It’s been 14 months since Roger Helmich and Grace Tayag saw each other in person. The couple, who respectively live in Texas and the Philippines, have been together for five years and have had a stressful immigration experience.
Travel bans implemented as a result of COVID-19 made their attempts to be together in person again even more cumbersome, greatly impacting their daily lives. The two do everything together via Skype, spending roughly 16 hours each day connected through a computer screen.
“I will never quit, I will never grow tired and I will never change my mind,” Helmich said.
Their case is one of so many around the world, said Indianapolis immigration attorney Megan Pastrana, who represents the couple. She said international couples attempting to reunite during the pandemic are feeling desperate as borders between countries are closed to foreigners and immigration backlogs continue to mount.
‘Love is Not Tourism’
During the coronavirus pandemic, many relationships were strained by bans preventing certain countries from allowing visitors on their soil due to virus concerns. But a massive outcry from international couples around the world seeking to change that created a global grassroots movement called “Love is Not Tourism.”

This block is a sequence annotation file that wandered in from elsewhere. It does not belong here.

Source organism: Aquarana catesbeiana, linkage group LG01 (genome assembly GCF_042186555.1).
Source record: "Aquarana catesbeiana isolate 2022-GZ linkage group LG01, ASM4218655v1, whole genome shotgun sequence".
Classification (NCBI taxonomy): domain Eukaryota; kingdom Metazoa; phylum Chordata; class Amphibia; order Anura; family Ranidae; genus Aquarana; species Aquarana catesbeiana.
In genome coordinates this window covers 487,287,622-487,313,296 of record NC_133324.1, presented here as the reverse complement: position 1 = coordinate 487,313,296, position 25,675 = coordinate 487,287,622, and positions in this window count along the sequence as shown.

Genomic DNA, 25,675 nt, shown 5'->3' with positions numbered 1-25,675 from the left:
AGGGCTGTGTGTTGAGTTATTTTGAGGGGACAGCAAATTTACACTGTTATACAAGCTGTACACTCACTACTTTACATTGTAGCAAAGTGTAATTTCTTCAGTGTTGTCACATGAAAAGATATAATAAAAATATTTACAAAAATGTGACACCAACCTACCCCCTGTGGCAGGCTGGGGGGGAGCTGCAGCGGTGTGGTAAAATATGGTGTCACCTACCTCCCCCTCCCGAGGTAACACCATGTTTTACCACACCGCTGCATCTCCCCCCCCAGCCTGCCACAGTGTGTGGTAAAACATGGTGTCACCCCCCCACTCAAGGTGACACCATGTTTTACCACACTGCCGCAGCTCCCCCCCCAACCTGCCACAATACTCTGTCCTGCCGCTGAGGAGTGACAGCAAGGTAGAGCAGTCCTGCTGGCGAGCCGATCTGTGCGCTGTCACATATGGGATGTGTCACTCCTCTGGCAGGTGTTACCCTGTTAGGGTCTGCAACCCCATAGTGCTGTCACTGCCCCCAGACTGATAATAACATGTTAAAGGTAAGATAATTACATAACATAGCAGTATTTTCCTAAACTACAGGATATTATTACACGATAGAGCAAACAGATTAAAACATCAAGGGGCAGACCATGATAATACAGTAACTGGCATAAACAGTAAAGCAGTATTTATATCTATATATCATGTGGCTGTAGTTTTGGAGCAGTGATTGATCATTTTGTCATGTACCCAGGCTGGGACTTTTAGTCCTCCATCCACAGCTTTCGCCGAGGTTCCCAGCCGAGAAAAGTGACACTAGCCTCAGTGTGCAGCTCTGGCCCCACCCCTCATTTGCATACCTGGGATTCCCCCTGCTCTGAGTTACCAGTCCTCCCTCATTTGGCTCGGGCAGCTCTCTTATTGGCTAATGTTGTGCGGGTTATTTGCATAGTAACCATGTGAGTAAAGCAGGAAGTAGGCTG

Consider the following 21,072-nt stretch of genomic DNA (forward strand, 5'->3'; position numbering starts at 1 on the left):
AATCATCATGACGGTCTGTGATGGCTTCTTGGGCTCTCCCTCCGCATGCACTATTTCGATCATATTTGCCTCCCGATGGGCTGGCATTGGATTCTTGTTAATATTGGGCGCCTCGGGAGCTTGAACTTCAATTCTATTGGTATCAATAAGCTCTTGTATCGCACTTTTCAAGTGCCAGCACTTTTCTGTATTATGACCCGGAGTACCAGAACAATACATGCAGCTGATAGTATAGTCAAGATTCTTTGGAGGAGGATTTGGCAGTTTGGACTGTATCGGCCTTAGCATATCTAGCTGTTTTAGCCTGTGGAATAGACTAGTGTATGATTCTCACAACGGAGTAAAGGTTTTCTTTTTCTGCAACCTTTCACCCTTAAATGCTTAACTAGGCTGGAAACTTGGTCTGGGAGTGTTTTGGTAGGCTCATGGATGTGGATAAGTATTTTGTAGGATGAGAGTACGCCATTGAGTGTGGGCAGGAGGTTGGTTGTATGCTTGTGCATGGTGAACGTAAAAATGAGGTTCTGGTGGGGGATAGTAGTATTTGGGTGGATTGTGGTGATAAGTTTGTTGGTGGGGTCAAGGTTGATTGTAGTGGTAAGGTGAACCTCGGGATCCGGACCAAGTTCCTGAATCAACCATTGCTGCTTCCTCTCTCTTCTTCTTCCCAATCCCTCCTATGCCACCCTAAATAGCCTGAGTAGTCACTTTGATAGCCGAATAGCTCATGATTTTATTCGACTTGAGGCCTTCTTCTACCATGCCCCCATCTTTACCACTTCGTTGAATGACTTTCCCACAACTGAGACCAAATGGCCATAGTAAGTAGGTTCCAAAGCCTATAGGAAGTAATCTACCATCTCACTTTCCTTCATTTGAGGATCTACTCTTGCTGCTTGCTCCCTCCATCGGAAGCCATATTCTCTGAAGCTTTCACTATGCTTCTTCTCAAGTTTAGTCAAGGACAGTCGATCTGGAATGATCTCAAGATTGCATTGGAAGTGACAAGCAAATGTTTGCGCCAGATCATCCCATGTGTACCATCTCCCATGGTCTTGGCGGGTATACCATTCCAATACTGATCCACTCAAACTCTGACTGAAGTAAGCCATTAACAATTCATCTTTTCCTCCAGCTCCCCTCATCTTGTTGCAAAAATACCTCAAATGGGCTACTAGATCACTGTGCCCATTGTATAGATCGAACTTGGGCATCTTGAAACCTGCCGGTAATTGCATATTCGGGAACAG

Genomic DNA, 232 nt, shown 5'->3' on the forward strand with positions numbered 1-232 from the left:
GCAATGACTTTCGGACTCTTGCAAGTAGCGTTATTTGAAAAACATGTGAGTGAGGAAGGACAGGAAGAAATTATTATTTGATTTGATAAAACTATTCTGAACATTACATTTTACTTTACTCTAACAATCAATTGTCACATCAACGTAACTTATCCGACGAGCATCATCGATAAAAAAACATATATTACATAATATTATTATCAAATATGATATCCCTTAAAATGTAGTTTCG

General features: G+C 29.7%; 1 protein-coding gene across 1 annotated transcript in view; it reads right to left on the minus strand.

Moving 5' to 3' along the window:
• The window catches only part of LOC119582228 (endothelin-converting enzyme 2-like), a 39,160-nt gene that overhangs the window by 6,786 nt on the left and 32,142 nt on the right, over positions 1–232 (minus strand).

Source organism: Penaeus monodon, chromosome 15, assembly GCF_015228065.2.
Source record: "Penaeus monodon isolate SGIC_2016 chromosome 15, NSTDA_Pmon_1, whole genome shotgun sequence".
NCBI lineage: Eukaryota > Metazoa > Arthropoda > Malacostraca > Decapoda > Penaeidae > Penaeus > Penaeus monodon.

The social media group has a growing number of followers made up of couples around the globe, demanding permission to be reunited with their significant others and be granted “sweetheart” exemptions for travel.
The movement is dedicated to reuniting binational couples and families who have been forcibly separated by travel bans and border closures during the COVID-19 pandemic. But the already complex and lengthy immigration process has become even more challenging during the pandemic, Pastrana said.
“The situation is dire and extreme for many couples. I think one of the biggest rumors in immigration is that if you marry a U.S. citizen that it’s a fast process to have status. Even before COVID, we are talking about more than a year wait for most people to have status in the U.S. to start their lives together. People are always shocked that it takes more than a year,” she said.
“They are ready to finish the process and relocate to the U.S. and then COVID happened, interviews were canceled and they are going on two years or more of separation,” Pastrana said. “And that is brutal.”